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A Collection Of Lanterns Made Using An Ancient Japanese Craft

Resembling sea urchins plucked from the deep, these lanterns are in fact made from fabric that has been twisted, compressed, and bound into precise patterns using shibori, a traditional Japanese technique much like tie-dyeing. The results are sculpted shades that marry a 400-year-old tradition with modern lighting forms.

The lamps are produced by Suzusan, a German company headed by Hiroyuki Murase, who originally moved to Europe to study sculpture at the Kunstakademie Düsseldorf and began importing fabrics hand-made by his family in Japan to sell as scarves. That business eventually expanded to include luminaires: “The idea was to present the refined tridimensional fabrics as artworks of light,” Murase writes.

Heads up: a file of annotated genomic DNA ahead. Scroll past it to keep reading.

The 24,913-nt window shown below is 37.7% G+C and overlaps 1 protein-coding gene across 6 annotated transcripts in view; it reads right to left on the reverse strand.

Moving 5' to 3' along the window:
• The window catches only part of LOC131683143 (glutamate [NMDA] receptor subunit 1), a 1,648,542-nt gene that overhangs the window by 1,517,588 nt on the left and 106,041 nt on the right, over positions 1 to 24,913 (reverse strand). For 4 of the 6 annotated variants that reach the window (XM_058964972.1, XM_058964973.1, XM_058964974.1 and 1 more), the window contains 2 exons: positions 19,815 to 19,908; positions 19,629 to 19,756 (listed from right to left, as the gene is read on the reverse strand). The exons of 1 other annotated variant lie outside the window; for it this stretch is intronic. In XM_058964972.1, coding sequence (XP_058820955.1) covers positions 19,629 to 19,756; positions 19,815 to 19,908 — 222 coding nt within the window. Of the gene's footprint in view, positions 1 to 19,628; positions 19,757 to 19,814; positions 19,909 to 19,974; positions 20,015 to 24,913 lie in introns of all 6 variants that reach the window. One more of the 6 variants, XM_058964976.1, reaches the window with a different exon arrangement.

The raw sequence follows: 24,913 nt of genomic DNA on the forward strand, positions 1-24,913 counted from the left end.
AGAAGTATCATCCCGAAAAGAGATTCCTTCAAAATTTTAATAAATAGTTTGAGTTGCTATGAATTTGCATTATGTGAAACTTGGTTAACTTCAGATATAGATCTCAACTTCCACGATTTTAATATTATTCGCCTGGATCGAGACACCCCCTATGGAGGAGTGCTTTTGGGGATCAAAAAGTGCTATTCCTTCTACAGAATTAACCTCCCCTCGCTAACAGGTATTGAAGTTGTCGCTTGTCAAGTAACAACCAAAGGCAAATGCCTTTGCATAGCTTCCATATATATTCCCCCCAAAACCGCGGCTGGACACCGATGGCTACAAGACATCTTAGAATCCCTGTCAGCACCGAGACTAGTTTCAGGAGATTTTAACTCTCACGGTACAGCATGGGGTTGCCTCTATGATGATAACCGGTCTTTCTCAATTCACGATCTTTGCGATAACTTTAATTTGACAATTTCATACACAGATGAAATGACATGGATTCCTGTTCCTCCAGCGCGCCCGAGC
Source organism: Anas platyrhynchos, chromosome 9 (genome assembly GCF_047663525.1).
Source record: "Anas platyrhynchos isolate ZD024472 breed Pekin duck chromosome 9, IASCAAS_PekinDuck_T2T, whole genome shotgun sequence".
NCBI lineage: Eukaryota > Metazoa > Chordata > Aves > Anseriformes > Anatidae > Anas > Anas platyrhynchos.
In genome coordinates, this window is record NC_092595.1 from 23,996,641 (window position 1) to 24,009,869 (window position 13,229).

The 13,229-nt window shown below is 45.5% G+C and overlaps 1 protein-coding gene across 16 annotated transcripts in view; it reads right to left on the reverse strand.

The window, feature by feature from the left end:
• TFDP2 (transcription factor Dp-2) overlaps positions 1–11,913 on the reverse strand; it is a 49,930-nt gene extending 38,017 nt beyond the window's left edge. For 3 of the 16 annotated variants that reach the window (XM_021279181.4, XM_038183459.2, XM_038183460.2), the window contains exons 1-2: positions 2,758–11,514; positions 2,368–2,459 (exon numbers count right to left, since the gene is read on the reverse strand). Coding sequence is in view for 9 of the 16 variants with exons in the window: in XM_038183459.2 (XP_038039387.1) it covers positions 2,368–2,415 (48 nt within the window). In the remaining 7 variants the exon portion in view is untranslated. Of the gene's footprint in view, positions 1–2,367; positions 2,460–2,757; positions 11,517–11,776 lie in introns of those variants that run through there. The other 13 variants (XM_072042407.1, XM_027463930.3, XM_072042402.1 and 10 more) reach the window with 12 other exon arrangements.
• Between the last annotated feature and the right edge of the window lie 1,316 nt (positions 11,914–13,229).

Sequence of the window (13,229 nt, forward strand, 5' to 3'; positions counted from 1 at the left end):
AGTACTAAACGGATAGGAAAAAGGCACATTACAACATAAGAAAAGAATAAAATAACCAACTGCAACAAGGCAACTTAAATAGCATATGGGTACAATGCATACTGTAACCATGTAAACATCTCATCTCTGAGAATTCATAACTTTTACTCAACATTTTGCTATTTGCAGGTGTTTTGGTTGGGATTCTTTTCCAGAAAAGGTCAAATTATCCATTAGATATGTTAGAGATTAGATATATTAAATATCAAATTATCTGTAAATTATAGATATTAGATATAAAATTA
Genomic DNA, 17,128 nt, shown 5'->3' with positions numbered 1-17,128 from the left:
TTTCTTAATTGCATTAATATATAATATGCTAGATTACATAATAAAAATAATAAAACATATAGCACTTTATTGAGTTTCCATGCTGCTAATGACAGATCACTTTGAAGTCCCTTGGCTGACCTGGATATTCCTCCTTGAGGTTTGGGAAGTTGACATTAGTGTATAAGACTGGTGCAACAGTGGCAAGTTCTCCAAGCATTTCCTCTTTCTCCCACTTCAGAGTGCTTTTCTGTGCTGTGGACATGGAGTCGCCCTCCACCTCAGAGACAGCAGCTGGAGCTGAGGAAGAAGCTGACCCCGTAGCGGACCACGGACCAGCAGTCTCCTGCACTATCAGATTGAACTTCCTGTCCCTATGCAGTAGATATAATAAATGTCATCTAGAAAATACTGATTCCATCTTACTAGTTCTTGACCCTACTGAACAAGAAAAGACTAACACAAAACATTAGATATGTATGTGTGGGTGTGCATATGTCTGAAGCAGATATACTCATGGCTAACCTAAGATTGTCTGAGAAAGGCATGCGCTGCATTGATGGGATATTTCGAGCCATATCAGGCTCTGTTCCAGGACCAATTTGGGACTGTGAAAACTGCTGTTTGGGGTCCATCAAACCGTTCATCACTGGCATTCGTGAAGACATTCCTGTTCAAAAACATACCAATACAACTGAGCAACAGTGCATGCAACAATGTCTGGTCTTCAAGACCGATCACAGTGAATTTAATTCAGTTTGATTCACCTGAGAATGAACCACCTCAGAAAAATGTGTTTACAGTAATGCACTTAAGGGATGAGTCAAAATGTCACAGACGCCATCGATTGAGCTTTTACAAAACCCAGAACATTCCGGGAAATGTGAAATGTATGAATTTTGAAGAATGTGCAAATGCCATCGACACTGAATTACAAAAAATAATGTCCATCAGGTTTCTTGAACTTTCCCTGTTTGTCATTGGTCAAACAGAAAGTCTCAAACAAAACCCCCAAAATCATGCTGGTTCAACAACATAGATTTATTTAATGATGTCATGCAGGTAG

Each handcrafted shade is one of a kind and comes in a variety of versions, including pendant and floor-standing models, and four distinctive patterns. Best of all, the polyester sculptures don’t have to be handled with kid gloves. They’ve been heat-treated to keep their shape and can be thrown into the washing machine for cleaning.

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